Keir Starmer is in 'big trouble' with Labour voters says Bridgen
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The poll will make worrying reading for Sir Keir, who is struggling to gain traction almost a year after beating Lisa Nandy and Rebecca Long-Bailey in the race to replace Jeremy Corbyn last April. Savanta ComRes puts the Conservatives on 43 percent, up three points, with Labour slipping two to 38. The Liberal Democrats (seven percent), SNP (four percent) and Greens (three percent) are all unchanged compared with last week.
Chris Hopkins, Political Research Director at Savanta ComRes said: “In our first look at the Coronavirus Tracker since the government announced its roadmap out of lockdown, it’s encouraging for them that perceptions on their handling of the pandemic continue to increase.
“While there’s much still to navigate over the coming weeks and months, namely hitting the targets laid out in the roadmap which, one would assume, will be used by the public as a yardstick to measure the government’s handling of the pandemic for the rest of the year, clearly the public have been receptive to the first steps of the great unlocking.”
Mr Hopkins added: “This plays out in the voting intention, showing our largest Conservative lead since last May.
While Labour continue to be deafeningly quiet on almost all fronts, it’s no wonder that they’re giving up such a lead to the Conservatives
“Voting intentions, though, are not solely a measure of how well one party is doing, but rather a reflection of the alternatives too, and while Labour continue to be deafeningly quiet on almost all fronts, it’s no wonder that they’re giving up such a lead to the Conservatives “
Additionally, net approval for the Government’s handling of the pandemic is two points to +5 percent, while net approval for Boris Johnson’s handling of COVID-19 is at -5 percent, unchanged compared with last week, according to Savanta’s Daily Coronavirus Tracker, which has been running since last March.
Mr Johnson’s lowest score was -22 for the week ending November 1.
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Just over two in five people surveyed (42 percent) said the NHS was not being well-enough supported by the Government, down one point compared with last week and seven points below the high of 49 percent recorded for the week ending January 17.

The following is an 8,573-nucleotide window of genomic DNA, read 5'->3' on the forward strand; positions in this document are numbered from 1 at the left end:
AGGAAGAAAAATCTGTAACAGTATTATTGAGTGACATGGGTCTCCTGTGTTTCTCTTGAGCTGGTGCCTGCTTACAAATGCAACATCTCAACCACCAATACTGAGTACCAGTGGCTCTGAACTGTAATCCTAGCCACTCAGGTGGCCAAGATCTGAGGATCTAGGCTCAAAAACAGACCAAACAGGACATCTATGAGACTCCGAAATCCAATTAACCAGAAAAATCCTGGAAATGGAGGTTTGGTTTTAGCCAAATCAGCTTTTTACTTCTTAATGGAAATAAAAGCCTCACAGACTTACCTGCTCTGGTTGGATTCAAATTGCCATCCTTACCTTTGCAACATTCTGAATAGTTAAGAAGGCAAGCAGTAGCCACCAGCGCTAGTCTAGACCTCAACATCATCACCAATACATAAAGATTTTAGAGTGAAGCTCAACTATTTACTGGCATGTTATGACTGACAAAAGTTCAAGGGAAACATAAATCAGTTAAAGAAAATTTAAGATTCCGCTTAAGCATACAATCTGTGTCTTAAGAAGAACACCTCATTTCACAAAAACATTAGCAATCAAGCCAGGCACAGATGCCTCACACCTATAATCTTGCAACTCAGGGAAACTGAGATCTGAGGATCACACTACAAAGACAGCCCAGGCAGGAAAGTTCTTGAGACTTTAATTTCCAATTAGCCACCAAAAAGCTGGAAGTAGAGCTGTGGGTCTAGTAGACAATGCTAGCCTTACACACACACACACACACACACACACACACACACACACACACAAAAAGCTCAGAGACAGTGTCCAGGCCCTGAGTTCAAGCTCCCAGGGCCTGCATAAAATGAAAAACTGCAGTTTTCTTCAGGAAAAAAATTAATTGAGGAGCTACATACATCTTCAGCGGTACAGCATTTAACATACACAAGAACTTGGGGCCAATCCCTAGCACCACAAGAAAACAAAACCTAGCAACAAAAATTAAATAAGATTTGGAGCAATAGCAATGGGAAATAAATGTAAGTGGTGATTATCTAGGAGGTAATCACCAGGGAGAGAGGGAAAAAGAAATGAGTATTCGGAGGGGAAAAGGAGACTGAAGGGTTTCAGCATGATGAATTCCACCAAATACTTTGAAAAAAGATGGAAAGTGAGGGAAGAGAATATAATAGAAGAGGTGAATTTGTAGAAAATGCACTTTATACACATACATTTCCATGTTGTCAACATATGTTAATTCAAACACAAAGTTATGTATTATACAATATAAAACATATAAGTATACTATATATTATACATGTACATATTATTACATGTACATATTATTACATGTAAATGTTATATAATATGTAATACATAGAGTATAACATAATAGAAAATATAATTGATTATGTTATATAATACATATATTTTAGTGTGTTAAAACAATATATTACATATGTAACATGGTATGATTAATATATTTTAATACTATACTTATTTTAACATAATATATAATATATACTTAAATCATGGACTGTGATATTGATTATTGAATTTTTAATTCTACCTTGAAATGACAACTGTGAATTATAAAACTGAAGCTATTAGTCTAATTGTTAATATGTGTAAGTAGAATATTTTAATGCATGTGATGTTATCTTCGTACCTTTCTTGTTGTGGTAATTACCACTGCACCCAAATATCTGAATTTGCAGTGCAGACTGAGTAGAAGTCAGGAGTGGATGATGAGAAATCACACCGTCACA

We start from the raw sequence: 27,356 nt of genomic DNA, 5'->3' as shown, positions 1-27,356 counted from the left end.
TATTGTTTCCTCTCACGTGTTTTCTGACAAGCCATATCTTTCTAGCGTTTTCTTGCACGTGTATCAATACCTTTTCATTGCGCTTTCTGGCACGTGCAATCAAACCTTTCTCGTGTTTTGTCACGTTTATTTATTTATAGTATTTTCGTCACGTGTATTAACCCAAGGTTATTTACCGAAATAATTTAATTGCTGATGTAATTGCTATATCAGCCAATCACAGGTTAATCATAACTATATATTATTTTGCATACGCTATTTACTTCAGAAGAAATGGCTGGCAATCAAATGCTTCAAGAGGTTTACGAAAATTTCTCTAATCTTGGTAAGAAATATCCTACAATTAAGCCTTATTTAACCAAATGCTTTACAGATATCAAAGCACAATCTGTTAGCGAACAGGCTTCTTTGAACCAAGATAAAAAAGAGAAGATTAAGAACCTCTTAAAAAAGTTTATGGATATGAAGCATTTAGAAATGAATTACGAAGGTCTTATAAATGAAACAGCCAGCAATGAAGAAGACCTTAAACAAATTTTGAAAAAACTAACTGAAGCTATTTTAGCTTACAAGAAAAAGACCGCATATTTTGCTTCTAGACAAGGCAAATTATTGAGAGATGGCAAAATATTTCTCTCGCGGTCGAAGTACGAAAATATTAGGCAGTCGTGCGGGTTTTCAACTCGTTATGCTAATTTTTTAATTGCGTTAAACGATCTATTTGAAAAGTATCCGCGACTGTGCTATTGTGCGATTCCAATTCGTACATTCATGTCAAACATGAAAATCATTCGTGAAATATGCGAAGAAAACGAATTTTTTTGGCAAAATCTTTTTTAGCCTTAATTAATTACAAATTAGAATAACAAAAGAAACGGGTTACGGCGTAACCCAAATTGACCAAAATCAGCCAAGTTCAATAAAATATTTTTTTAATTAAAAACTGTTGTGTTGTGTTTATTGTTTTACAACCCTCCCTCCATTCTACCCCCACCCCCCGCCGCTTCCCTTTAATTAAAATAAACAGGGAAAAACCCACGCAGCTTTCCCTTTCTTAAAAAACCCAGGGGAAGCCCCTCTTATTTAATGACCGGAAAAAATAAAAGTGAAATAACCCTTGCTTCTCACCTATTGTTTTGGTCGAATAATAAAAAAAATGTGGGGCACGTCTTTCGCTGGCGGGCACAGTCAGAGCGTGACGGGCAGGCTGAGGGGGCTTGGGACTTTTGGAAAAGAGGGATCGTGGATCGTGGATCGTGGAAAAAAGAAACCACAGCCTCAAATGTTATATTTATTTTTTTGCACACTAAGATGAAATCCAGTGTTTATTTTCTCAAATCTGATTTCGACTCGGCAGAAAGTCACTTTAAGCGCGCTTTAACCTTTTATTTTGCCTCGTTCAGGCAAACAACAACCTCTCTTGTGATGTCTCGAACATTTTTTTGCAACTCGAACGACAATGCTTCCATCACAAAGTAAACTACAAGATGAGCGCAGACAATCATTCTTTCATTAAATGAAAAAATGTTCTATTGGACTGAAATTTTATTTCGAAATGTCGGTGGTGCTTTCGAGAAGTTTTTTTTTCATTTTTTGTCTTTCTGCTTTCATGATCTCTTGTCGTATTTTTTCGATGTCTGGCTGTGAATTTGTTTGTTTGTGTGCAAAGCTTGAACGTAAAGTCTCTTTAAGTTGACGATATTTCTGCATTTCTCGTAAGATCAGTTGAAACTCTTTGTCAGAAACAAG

However, almost half (48 percent) said that the Government is not doing enough to support small businesses, with a similar proportion saying the same for the self-employed (49 percent).
Former shadow cabinet ministers yesterday warned Sir Keir he will be making a “fatal error” not to listen to grassroots activists ahead of the Budget.
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The warning comes in a paper co-written by Jon Trickett and Ian Lavery, both of whom served in Mr Corbyn’s top team but who were overlooked by Sir Keir.
The pair, plus former Labour MP Laura Smith, said Sir Keir was wrong to argue against corporation tax increases.
In their paper, they said “even a Tory Chancellor wants to see increases in corporation tax”, with Rishi Sunak widely rumoured to be planning an increase as part of a bid to cover the costs of the pandemic.
They argue: “We must remember that corporation tax is a tax on big business profits – not families.
“Having spoken to many members of the Labour movement over the last year, it is becoming clearer that the party is becoming more disconnected from its movement and values.”
Highlighting Labour’s inability to build an opinion poll lead, they added: “It would be reasonable to predict that the blunder and incompetence of the Prime Minister’s response to the Covid crisis, and his failure to implement adequate emergency measures such as test and trace, would lead to a big hit in the polls. This has not happened.”
In his foreword to the No Holding Back report, Mr Trickett wrote: “There are many who feel that there is a determined effort to silence the voices of rank-and-file socialists in the Labour movement.
“Numerous examples of this tendency are being cited. There has been no policy-making party conference since Keir Starmer was elected as leader.
“Many comrades were suspended for discussing resolutions in solidarity with Jeremy Corbyn.”
He added: “Many leaders from all sides of the political spectrum often make the mistake of cutting links with the movement that elected them.
“This can be a fatal error, for it is only the movement that can sustain and strengthen a leader.”
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